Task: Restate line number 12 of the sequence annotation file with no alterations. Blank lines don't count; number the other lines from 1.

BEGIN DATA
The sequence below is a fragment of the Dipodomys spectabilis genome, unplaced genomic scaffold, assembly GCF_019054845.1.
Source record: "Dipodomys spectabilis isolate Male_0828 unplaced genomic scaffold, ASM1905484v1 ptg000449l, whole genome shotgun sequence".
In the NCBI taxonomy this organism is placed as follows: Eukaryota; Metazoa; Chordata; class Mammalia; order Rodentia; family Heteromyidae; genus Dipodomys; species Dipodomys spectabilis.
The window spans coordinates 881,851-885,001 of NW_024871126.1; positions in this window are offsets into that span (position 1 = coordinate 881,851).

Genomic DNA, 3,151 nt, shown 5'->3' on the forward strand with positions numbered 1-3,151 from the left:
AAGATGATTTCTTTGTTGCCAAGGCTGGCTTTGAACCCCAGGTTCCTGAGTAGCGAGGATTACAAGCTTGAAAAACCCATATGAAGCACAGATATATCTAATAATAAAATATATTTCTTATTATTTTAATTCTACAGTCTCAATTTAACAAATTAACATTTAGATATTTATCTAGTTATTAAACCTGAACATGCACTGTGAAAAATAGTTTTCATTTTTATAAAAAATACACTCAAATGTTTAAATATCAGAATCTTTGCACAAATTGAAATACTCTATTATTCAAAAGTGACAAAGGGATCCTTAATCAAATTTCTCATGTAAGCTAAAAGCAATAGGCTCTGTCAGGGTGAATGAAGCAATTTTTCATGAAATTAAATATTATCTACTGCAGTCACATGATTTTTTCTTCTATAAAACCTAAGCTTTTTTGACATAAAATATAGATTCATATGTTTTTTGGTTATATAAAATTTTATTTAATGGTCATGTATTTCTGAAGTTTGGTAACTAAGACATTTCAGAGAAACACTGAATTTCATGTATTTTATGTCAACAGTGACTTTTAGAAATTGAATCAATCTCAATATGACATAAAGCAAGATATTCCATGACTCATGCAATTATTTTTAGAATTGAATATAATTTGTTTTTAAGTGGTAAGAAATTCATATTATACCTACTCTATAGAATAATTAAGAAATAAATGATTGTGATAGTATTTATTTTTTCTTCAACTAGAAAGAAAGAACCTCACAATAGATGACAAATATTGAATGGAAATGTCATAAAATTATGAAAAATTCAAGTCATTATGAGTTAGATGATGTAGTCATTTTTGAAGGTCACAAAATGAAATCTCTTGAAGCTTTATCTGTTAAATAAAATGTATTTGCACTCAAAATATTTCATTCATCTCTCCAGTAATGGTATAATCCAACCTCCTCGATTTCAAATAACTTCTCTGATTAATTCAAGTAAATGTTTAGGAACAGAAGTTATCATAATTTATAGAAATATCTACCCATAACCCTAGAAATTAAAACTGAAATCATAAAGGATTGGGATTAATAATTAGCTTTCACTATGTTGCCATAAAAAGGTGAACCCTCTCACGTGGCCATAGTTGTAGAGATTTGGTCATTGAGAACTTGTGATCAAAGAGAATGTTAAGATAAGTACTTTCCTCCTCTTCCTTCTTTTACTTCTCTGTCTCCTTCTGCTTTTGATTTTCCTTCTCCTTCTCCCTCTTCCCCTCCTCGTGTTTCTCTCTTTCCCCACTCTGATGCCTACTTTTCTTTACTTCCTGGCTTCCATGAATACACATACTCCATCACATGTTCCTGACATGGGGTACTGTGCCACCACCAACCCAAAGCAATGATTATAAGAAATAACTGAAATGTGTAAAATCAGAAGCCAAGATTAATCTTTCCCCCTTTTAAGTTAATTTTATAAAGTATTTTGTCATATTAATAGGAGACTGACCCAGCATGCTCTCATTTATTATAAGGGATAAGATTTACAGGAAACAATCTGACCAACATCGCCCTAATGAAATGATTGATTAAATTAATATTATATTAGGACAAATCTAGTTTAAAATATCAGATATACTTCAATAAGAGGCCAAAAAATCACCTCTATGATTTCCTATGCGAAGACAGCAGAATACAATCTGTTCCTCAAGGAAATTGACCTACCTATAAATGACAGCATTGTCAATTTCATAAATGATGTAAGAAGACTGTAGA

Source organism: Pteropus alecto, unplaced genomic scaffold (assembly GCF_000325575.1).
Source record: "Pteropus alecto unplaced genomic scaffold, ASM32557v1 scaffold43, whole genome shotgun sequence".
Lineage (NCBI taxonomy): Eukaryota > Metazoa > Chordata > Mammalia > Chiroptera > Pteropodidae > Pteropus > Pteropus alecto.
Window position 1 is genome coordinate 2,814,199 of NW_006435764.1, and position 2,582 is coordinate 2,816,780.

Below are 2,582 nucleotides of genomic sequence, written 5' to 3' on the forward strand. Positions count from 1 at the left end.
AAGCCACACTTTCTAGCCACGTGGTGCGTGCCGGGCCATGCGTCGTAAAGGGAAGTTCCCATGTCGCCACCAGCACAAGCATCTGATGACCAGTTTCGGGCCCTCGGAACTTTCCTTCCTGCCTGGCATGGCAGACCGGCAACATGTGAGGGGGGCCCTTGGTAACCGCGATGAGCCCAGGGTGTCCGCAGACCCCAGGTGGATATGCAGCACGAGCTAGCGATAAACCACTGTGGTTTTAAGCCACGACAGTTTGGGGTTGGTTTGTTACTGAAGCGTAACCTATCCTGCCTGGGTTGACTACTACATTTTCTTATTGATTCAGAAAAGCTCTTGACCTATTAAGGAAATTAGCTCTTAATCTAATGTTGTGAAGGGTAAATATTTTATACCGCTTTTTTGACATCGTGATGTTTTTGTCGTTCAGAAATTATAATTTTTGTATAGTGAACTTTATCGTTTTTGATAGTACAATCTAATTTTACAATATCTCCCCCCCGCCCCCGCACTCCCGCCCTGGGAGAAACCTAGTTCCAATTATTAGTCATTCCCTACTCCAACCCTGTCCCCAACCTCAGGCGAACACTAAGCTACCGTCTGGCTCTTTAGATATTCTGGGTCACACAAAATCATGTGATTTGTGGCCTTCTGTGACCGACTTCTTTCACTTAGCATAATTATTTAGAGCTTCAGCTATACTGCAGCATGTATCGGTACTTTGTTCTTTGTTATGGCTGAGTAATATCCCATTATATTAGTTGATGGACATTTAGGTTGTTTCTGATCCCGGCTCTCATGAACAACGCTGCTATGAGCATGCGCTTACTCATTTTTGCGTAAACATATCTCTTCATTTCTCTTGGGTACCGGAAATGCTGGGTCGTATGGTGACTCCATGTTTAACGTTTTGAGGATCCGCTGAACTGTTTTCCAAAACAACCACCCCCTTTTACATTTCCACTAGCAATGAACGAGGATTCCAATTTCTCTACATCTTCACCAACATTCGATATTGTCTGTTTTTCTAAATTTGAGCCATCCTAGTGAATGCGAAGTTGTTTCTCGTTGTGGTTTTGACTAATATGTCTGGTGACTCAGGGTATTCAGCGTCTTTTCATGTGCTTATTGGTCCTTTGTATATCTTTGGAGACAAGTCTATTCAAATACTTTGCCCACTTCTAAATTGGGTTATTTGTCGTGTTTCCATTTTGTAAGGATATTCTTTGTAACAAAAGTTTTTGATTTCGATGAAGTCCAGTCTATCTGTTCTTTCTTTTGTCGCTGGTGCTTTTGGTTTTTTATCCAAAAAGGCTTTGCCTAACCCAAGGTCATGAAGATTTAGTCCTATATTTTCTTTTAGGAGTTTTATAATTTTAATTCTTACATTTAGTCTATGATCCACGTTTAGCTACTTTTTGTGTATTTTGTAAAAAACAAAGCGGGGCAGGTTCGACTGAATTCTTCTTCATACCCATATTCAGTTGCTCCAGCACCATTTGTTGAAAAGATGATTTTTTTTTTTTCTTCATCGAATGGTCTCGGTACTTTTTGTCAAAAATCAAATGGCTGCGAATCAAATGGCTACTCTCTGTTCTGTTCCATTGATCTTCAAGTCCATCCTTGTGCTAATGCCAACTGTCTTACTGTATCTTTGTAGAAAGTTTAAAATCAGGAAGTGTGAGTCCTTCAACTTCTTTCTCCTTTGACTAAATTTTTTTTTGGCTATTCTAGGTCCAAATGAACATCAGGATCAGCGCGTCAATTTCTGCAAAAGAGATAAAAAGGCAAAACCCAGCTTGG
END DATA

AAGCCACACTTTCTAGCCACGTGGTGCGTGCCGGGCCATGCGTCGTAAAGGGAAGTTCCCATGTCGCCACCAGCACAAGCATCTGATGACCAGTTTCGGGCCCTCGGAACTTTCCTTCCTGCCTGGCATGGCAGACCGGCAACATGTGAGGGGGGCCCTTGGTAACCGCGATGAGCCCAGGGTGTCCGCAGACCCCAGGTGGATATGCAGCACGAGCTAGCGATAAACCACTGTGGTTTTAAGCCACGACAGTTTGGGGTTGGTTTGTTACTGAAGCGTAACCTATCCTGCCTGGGTTGACTACTACATTTTCTTATTGATTCAGAAAAGCTCTTGACCTATTAAGGAAATTAGCTCTTAATCTAATGTTGTGAAGGGTAAATATTTTATACCGCTTTTTTGACATCGTGATGTTTTTGTCGTTCAGAAATTATAATTTTTGTATAGTGAACTTTATCGTTTTTGATAGTACAATCTAATTTTACAATATCTCCCCCCCGCCCCCGCACTCCCGCCCTGGGAGAAACCTAGTTCCAATTATTAGTCATTCCCTACTCCAACCCTGTCCCCAACCTCAGGCGAACACTAAGCTACCGTCTGGCTCTTTAGATATTCTGGGTCACACAAAATCATGTGATTTGTGGCCTTCTGTGACCGACTTCTTTCACTTAGCATAATTATTTAGAGCTTCAGCTATACTGCAGCATGTATCGGTACTTTGTTCTTTGTTATGGCTGAGTAATATCCCATTATATTAGTTGATGGACATTTAGGTTGTTTCTGATCCCGGCTCTCATGAACAACGCTGCTATGAGCATGCGCTTACTCATTTTTGCGTAAACATATCTCTTCATTTCTCTTGGGTACCGGAAATGCTGGGTCGTATGGTGACTCCATGTTTAACGTTTTGAGGATCCGCTGAACTGTTTTCCAAAACAACCACCCCCTTTTACATTTCCACTAGCAATGAACGAGGATTCCAATTTCTCTACATCTTCACCAACATTCGATATTGTCTGTTTTTCTAAATTTGAGCCATCCTAGTGAATGCGAAGTTGTTTCTCGTTGTGGTTTTGACTAATATGTCTGGTGACTCAGGGTATTCAGCGTCTTTTCATGTGCTTATTGGTCCTTTGTATATCTTTGGAGACAAGTCTATTCAAATACTTTGCCCACTTCTAAATTGGGTTATTTGTCGTGTTTCCATTTTGTAAGGATATTCTTTGTAACAAAAGTTTTTGATTTCGATGAAGTCCAGTCTATCTGTTCTTTCTTTTGTCGCTGGTGCTTTTGGTTTTTTATCCAAAAAGGCTTTGCCTAACCCAAGGTCATGAAGATTTAGTCCTATATTTTCTTTTAGGAGTTTTATAATTTTAATTCTTACATTTAGTCTATGATCCACGTTTAGCTACTTTTTGTGTATTTTGTAAAAAACAAAGCGGGGCAGGTTCGACTGAATTCTTCTTCATACCCATATTCAGTTGCTCCAGCACCATTTGTTGAAAAGATGATTTTTTTTTTTTCTTCATCGAATGGTCTCGGTACTTTTTGTCAAAAATCAAATGGCTGCGAATCAAATGGCTACTCTCTGTTCTGTTCCATTGATCTTCAAGTCCATCCTTGTGCTAATGCCAACTGTCTTACTGTATCTTTGTAGAAAGTTTAAAATCAGGAAGTGTGAGTCCTTCAACTTCTTTCTCCTTTGACTAAATTTTTTTTTGGCTATTCTAGGTCCAAATGAACATCAGGATCAGCGCGTCAATTTCTGCAAAAGAGATAAAAAGGCAAAACCCAGCTTGG